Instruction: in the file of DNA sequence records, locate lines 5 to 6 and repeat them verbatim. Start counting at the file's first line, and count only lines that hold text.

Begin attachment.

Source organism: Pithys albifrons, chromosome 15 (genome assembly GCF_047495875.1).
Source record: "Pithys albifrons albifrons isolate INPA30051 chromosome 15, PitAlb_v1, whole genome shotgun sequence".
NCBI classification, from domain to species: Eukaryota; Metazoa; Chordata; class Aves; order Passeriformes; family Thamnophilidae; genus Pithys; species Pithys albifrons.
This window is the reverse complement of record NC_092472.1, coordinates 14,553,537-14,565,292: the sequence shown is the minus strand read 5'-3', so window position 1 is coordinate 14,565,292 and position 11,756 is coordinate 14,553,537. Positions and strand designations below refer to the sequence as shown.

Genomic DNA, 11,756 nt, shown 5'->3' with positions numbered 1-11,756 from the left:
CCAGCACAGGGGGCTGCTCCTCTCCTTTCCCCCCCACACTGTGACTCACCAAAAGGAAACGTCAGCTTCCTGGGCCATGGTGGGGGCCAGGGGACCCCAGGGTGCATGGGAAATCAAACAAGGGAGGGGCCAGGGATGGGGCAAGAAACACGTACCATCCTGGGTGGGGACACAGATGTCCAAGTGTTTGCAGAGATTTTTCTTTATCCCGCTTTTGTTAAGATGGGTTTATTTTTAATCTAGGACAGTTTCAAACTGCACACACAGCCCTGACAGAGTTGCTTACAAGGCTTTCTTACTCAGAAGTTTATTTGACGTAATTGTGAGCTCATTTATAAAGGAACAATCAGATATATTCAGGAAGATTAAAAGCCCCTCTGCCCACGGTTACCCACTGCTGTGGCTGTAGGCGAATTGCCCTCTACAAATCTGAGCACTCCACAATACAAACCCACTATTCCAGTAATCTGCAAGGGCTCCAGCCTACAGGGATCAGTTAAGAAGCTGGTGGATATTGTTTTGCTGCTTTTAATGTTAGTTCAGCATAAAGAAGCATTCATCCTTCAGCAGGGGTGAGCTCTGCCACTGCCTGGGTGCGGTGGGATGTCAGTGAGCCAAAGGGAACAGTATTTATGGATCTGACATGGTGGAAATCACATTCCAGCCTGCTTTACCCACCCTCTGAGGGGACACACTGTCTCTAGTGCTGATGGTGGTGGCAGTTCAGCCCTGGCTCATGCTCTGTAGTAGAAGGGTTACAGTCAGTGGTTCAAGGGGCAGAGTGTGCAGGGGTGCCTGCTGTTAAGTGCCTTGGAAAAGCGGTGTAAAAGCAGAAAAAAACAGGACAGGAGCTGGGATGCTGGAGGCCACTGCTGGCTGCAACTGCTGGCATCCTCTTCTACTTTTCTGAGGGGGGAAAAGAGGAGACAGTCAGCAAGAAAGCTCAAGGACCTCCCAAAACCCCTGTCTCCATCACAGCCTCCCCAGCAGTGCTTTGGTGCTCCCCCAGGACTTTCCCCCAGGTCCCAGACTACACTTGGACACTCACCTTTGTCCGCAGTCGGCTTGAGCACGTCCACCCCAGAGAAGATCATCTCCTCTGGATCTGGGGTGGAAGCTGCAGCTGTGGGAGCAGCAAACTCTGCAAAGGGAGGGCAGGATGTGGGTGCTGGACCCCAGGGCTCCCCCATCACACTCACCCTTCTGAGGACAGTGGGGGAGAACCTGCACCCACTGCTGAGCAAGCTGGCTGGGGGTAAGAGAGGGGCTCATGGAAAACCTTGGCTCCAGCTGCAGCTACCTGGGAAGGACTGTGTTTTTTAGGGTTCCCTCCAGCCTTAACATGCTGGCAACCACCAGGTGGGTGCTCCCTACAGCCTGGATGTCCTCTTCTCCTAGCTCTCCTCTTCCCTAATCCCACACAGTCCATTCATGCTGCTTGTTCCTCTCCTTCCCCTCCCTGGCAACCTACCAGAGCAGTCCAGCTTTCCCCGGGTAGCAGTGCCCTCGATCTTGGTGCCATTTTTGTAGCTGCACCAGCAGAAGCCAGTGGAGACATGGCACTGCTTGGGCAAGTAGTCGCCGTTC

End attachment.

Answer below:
Genomic DNA, 11,756 nt, shown 5'->3' with positions numbered 1-11,756 from the left:
CCAGCACAGGGGGCTGCTCCTCTCCTTTCCCCCCCACACTGTGACTCACCAAAAGGAAACGTCAGCTTCCTGGGCCATGGTGGGGGCCAGGGGACCCCAGGGTGCATGGGAAATCAAACAAGGGAGGGGCCAGGGATGGGGCAAGAAACACGTACCATCCTGGGTGGGGACACAGATGTCCAAGTGTTTGCAGAGATTTTTCTTTATCCCGCTTTTGTTAAGATGGGTTTATTTTTAATCTAGGACAGTTTCAAACTGCACACACAGCCCTGACAGAGTTGCTTACAAGGCTTTCTTACTCAGAAGTTTATTTGACGTAATTGTGAGCTCATTTATAAAGGAACAATCAGATATATTCAGGAAGATTAAAAGCCCCTCTGCCCACGGTTACCCACTGCTGTGGCTGTAGGCGAATTGCCCTCTACAAATCTGAGCACTCCACAATACAAACCCACTATTCCAGTAATCTGCAAGGGCTCCAGCCTACAGGGATCAGTTAAGAAGCTGGTGGATATTGTTTTGCTGCTTTTAATGTTAGTTCAGCATAAAGAAGCATTCATCCTTCAGCAGGGGTGAGCTCTGCCACTGCCTGGGTGCGGTGGGATGTCAGTGAGCCAAAGGGAACAGTATTTATGGATCTGACATGGTGGAAATCACATTCCAGCCTGCTTTACCCACCCTCTGAGGGGACACACTGTCTCTAGTGCTGATGGTGGTGGCAGTTCAGCCCTGGCTCATGCTCTGTAGTAGAAGGGTTACAGTCAGTGGTTCAAGGGGCAGAGTGTGCAGGGGTGCCTGCTGTTAAGTGCCTTGGAAAAGCGGTGTAAAAGCAGAAAAAAACAGGACAGGAGCTGGGATGCTGGAGGCCACTGCTGGCTGCAACTGCTGGCATCCTCTTCTACTTTTCTGAGGGGGGAAAAGAGGAGACAGTCAGCAAGAAAGCTCAAGGACCTCCCAAAACCCCTGTCTCCATCACAGCCTCCCCAGCAGTGCTTTGGTGCTCCCCCAGGACTTTCCCCCAGGTCCCAGACTACACTTGGACACTCACCTTTGTCCGCAGTCGGCTTGAGCACGTCCACCCCAGAGAAGATCATCTCCTCTGGATCTGGGGTGGAAGCTGCAGCTGTGGGAGCAGCAAACTCTGCAAAGGGAGGGCAGGATGTGGGTGCTGGACCCCAGGGCTCCCCCATCACACTCACCCTTCTGAGGACAGTGGGGGAGAACCTGCACCCACTGCTGAGCAAGCTGGCTGGGGGTAAGAGAGGGGCTCATGGAAAACCTTGGCTCCAGCTGCAGCTACCTGGGAAGGACTGTGTTTTTTAGGGTTCCCTCCAGCCTTAACATGCTGGCAACCACCAGGTGGGTGCTCCCTACAGCCTGGATGTCCTCTTCTCCTAGCTCTCCTCTTCCCTAATCCCACACAGTCCATTCATGCTGCTTGTTCCTCTCCTTCCCCTCCCTGGCAACCTACCAGAGCAGTCCAGCTTTCCCCGGGTAGCAGTGCCCTCGATCTTGGTGCCATTTTTGTAGCTGCACCAGCAGAAGCCAGTGGAGACATGGCACTGCTTGGGCAAGTAGTCGCCGTTC